There are several ways of handling it.? First off, don't think being female will set you to a disadvantage, many of the repairs on the Big Rigs are beyond the abilities of men as well.? Them tires are HEAVY when you have to replace them.? Many folks carry AAA for their RVs, which is nice because if you need a tow, AAA knows who to call with a big enough truck to pick up a big rig.
But AAA costs money, which I don't have a steady supply of (student,) so my insurance policy is a Class C RV built on a Toyota Chassis.? No matter where I go I'm within a 15 minute drive of a place that can fix my truck and has the parts.? Class Cs are good that way because most times you can take it to an automotive dealership (in my case the Toyota dealership) and they will most likely be willing to work on it.
You have a great advantage working to your favor: You're single, use it to your benefit
I've stopped to change many a lady's tire on the side of the road.
As far as security goes, just about everyone seems to favor the dog. They're great companions and love road trips and their territorial nature makes them a great security system.
There are some single woman RVers here and they should be replying to you soon. For breakdowns and repairs, get a road service. CoachNet is one of the best. If you have a problem or a breakdown, a single phone call will get you to the service you need, or the service will come to you if needed. Well worth the ~$99/year that it costs.
The basic rule of safety on the road is "if it doesn't feel comfortable where you are, move on". That's the big advantage of an RV, if you don't like the neighborhood, you can move.
I am a single woman RVer. First, I bought a very used but reliable coach; then I make sure to keep it maintained so that I am less likely to break down; next I read all of my manuals and learned how to do very basic stuff (like change a fuse); then I put together a small toolbox that I carry with me always (I made up my toolbox from a list that I found on this forum); last...I read forums constantly to learn more about how to trouble shoot problems on my rig. Oh yes, like Ned mentioned, I purchased a good road side service plan.
I am pretty new at this, but so far, everything has worked out just great. I lost all power while boondocking over labor day and was able to find the source of the problem and fix it pretty quickly. I never boondock alone, and actually discussed the issue with several of my neighbors before I found the solution. People are very helpful, especially when they see you outside staring at your rig and scratching your head in confusion! They will come right over to see what the problem is.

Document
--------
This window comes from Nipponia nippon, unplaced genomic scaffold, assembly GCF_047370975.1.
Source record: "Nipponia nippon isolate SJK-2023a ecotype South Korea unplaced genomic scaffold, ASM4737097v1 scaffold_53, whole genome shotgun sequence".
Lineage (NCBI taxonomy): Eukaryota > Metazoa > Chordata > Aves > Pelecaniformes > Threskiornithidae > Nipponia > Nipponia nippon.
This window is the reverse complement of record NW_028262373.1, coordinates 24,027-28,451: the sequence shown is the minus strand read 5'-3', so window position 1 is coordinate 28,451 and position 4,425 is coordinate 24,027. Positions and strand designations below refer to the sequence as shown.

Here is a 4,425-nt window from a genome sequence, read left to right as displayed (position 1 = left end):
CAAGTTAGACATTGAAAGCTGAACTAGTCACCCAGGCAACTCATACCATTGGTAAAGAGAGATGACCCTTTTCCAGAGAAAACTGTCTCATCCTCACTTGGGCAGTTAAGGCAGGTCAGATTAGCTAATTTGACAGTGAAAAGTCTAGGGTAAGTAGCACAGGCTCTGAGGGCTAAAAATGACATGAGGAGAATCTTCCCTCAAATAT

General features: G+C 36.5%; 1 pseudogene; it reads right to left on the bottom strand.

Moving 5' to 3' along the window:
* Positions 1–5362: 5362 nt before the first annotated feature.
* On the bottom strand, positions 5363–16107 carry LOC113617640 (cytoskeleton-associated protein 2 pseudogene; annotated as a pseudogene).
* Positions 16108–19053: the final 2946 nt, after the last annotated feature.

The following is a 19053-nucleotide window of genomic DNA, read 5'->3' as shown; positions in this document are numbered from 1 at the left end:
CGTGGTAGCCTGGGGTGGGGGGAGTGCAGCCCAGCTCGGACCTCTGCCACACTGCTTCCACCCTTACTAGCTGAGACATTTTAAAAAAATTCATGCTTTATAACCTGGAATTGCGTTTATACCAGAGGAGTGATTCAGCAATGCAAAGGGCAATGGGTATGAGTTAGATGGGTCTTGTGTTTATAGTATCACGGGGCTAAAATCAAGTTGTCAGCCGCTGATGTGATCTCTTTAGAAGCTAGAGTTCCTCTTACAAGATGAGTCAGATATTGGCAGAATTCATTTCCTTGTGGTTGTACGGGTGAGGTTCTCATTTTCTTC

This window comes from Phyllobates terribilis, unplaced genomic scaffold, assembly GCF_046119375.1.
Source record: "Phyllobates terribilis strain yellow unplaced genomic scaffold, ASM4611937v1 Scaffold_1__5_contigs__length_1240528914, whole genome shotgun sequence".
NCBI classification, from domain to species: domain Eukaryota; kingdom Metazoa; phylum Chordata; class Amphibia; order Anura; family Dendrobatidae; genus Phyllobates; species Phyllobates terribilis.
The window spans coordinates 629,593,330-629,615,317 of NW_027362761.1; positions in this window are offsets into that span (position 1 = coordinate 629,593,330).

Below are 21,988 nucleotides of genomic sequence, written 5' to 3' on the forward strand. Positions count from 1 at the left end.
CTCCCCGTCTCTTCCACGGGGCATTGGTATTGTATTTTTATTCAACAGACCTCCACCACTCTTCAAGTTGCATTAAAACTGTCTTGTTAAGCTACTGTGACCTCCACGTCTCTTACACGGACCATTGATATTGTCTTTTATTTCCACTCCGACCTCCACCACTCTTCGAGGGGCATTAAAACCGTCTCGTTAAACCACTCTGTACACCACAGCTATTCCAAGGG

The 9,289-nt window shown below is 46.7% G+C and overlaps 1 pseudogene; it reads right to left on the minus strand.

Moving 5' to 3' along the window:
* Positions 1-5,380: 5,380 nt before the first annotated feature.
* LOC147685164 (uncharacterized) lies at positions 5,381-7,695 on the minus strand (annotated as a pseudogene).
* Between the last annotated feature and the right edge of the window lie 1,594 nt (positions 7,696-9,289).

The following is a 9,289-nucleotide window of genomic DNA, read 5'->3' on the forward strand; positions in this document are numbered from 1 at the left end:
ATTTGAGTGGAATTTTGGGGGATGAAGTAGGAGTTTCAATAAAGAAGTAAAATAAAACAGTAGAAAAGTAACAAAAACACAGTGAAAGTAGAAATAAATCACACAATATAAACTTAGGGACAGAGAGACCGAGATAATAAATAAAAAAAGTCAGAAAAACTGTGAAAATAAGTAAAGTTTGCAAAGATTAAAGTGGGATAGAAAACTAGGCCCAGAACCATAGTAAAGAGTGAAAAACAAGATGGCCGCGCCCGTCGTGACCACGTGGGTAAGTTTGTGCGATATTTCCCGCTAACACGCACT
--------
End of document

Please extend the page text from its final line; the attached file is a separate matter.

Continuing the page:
Backing into really tight spaces can also be another challenge. One space that I had to squeeze into over the summer had a big palm tree right in the middle of the campsite at the entrance. I was backing my 32' Class A into it from a very small camp road that did not give me much wiggle room. All of my neighbors ended up coming out to help, and after much pulling forward, turning, and inching back, I was finally in. Like I said, folks are pretty eager to help when they see you are in a jam.
Hope this was helpful too. Have fun!!
My biggest advice for you is to play it safe. Keep a prepaid and charged cellular phone handy. Make sure that the insurance policy you select covers roadside assistance and take it to a mechanic regularly (especially before you start for a trip). I've found that most campsites I stay at have free Wi-Fi internet so a laptop is a good investment as well. When I bought my Class A, I had no manuals what-so-ever and was easily able to find everything I needed to know on the internet. TigerDirect.Com sells decent laptops at a decent price.
Secondly, use common sense when stopping. Keep your cell phone in your pocket while gassing up and always stay in lighted areas. If you decide to use the facilities at a pumping station, lock the doors. Good advice for anyone.
For protection, I went with a two fold approach. I take my dog with me and I also have a pistol. This isn't for people necessarily, but you never know when camping when you will run across wildlife, living in Colorado we have mountain lions/bears/rattlesnakes... Make sure it's LOUD!!! Whistles are also a good idea. I outfitted my rig with an amplified car alarm and when it goes off it sure is loud! I've only had to use it once when a black bear decided that my rig was in his territory and simply sounding the alarm sent him a-runnin!
Be safe, be smart, and enjoy!!!
RV There Yet?
Eric and Levi
(Levi's the Dog)